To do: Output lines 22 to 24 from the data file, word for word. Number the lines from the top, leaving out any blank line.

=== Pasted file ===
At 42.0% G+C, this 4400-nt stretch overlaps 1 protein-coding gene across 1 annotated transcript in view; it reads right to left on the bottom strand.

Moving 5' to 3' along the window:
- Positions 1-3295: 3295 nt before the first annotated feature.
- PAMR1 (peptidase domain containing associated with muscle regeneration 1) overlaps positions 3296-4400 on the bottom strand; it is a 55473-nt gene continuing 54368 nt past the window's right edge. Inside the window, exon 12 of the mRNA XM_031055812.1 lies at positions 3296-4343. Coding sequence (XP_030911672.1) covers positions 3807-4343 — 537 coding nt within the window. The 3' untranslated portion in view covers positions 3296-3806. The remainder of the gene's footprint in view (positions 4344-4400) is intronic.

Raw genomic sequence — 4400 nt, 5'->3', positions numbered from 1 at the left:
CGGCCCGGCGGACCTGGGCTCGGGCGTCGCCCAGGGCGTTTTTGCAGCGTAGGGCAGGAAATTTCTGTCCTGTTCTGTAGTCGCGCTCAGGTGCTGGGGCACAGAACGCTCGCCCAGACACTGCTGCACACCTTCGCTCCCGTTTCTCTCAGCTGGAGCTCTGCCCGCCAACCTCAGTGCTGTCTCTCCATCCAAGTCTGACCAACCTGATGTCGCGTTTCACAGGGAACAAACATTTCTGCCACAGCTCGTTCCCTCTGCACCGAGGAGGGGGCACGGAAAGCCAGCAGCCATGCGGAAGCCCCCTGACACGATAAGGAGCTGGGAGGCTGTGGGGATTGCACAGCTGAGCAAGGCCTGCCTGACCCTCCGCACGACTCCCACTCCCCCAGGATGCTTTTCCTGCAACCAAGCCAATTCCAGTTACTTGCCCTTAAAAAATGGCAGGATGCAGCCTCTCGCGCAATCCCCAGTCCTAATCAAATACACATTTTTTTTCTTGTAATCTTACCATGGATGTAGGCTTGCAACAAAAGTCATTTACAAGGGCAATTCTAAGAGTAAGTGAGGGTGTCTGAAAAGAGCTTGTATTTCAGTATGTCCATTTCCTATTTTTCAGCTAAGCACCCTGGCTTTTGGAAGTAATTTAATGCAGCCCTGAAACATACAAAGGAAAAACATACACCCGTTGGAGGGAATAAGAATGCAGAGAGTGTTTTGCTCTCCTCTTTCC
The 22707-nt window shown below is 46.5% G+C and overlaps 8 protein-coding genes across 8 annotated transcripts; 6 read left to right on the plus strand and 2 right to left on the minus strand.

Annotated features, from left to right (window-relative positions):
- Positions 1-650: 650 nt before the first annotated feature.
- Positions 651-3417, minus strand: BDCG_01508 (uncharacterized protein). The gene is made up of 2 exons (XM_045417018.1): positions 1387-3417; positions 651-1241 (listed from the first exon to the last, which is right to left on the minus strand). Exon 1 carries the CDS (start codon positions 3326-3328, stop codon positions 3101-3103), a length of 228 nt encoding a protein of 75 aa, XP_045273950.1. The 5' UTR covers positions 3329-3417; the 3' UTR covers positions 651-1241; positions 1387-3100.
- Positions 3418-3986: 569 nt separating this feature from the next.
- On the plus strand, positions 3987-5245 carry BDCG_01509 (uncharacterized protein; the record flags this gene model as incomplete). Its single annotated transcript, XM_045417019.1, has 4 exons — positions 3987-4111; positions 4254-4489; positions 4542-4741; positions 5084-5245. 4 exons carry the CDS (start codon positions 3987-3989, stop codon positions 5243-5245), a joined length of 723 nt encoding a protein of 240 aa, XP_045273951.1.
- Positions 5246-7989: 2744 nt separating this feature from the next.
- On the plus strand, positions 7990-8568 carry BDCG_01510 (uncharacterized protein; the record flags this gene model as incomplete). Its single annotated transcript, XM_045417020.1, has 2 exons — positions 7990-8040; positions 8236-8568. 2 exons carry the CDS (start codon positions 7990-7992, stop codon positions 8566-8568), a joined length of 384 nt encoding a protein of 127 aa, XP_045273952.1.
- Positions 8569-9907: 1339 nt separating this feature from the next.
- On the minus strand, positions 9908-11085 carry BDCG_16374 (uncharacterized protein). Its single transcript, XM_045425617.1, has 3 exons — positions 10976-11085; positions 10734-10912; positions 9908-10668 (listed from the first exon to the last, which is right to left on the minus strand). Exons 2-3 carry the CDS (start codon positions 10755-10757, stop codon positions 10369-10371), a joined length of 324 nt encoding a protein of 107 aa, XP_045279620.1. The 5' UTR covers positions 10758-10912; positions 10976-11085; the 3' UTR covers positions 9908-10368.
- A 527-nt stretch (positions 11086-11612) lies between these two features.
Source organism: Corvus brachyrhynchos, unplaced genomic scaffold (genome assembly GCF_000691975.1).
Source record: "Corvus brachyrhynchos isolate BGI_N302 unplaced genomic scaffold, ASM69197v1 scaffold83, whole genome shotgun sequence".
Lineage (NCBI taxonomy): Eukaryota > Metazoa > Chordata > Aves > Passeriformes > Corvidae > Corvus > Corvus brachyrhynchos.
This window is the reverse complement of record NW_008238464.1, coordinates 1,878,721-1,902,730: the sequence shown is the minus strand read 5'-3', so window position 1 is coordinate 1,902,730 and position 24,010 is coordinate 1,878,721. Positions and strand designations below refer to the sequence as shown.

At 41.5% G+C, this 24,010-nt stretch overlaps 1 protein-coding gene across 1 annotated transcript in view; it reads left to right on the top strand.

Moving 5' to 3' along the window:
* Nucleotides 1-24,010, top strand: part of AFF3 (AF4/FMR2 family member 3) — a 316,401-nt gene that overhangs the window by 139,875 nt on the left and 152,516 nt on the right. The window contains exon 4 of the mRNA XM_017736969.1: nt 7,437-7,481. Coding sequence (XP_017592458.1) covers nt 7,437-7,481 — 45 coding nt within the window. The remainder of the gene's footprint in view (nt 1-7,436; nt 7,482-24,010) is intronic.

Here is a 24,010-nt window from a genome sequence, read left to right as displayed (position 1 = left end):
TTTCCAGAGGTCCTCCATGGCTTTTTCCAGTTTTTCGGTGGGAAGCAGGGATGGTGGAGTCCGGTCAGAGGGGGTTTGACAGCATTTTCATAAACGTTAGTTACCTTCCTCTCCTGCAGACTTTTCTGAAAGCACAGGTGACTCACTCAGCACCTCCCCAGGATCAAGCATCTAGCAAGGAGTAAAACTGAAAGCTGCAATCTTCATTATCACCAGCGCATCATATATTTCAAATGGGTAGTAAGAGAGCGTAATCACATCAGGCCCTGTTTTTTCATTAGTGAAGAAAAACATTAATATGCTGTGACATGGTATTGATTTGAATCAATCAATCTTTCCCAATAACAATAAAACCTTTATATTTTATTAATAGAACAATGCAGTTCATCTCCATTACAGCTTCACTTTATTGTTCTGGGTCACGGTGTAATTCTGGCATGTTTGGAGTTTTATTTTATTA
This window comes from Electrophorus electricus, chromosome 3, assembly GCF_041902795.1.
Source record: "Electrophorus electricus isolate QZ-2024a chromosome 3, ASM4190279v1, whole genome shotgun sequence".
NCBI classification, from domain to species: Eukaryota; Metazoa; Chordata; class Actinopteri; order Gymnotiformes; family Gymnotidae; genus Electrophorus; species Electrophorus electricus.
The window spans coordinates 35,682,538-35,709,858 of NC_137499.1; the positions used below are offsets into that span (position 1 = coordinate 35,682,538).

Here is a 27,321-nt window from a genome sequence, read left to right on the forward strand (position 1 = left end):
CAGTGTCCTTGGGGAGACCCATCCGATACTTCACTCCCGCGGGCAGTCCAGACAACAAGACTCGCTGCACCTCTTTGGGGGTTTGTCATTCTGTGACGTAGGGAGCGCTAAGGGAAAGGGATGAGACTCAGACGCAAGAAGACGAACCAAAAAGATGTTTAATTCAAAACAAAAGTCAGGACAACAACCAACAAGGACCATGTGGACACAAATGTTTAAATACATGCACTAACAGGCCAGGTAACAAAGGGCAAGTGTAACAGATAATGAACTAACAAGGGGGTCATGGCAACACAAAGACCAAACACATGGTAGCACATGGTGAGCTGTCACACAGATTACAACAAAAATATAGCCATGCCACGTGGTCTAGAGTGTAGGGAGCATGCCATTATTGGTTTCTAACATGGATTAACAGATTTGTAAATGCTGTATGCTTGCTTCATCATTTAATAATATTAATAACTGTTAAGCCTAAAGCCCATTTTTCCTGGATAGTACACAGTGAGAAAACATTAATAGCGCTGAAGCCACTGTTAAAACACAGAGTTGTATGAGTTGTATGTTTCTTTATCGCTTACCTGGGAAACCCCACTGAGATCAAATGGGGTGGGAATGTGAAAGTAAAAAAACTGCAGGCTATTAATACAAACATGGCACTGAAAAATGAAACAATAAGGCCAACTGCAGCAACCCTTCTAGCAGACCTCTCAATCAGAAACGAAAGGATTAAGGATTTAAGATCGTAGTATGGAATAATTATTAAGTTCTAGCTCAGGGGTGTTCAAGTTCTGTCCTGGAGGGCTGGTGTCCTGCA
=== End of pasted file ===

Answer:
At 41.5% G+C, this 24,010-nt stretch overlaps 1 protein-coding gene across 1 annotated transcript in view; it reads left to right on the top strand.

Moving 5' to 3' along the window:
* Nucleotides 1-24,010, top strand: part of AFF3 (AF4/FMR2 family member 3) — a 316,401-nt gene that overhangs the window by 139,875 nt on the left and 152,516 nt on the right. The window contains exon 4 of the mRNA XM_017736969.1: nt 7,437-7,481. Coding sequence (XP_017592458.1) covers nt 7,437-7,481 — 45 coding nt within the window. The remainder of the gene's footprint in view (nt 1-7,436; nt 7,482-24,010) is intronic.